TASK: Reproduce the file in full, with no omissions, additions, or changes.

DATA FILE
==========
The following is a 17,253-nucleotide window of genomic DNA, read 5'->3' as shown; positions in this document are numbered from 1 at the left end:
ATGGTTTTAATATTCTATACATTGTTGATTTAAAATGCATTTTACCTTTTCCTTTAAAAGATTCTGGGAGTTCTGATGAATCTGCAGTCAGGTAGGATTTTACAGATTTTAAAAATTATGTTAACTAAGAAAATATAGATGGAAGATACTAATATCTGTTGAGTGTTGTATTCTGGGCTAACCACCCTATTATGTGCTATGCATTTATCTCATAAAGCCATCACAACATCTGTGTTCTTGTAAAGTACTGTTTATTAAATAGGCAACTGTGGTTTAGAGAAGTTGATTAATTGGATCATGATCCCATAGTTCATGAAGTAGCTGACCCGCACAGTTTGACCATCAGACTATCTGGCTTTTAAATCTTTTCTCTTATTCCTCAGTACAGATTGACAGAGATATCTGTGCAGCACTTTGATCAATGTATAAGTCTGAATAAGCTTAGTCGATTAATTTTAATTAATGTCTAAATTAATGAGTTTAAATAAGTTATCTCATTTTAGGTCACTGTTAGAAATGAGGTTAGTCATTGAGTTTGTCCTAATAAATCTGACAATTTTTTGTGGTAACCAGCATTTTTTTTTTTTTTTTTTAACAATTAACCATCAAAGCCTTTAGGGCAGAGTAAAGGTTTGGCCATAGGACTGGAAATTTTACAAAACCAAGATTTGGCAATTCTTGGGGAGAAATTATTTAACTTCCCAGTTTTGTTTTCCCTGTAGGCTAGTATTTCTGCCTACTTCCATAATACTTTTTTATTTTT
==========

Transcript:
The following is a 17,253-nucleotide window of genomic DNA, read 5'->3' as shown; positions in this document are numbered from 1 at the left end:
ATGGTTTTAATATTCTATACATTGTTGATTTAAAATGCATTTTACCTTTTCCTTTAAAAGATTCTGGGAGTTCTGATGAATCTGCAGTCAGGTAGGATTTTACAGATTTTAAAAATTATGTTAACTAAGAAAATATAGATGGAAGATACTAATATCTGTTGAGTGTTGTATTCTGGGCTAACCACCCTATTATGTGCTATGCATTTATCTCATAAAGCCATCACAACATCTGTGTTCTTGTAAAGTACTGTTTATTAAATAGGCAACTGTGGTTTAGAGAAGTTGATTAATTGGATCATGATCCCATAGTTCATGAAGTAGCTGACCCGCACAGTTTGACCATCAGACTATCTGGCTTTTAAATCTTTTCTCTTATTCCTCAGTACAGATTGACAGAGATATCTGTGCAGCACTTTGATCAATGTATAAGTCTGAATAAGCTTAGTCGATTAATTTTAATTAATGTCTAAATTAATGAGTTTAAATAAGTTATCTCATTTTAGGTCACTGTTAGAAATGAGGTTAGTCATTGAGTTTGTCCTAATAAATCTGACAATTTTTTGTGGTAACCAGCATTTTTTTTTTTTTTTTTTAACAATTAACCATCAAAGCCTTTAGGGCAGAGTAAAGGTTTGGCCATAGGACTGGAAATTTTACAAAACCAAGATTTGGCAATTCTTGGGGAGAAATTATTTAACTTCCCAGTTTTGTTTTCCCTGTAGGCTAGTATTTCTGCCTACTTCCATAATACTTTTTTATTTTT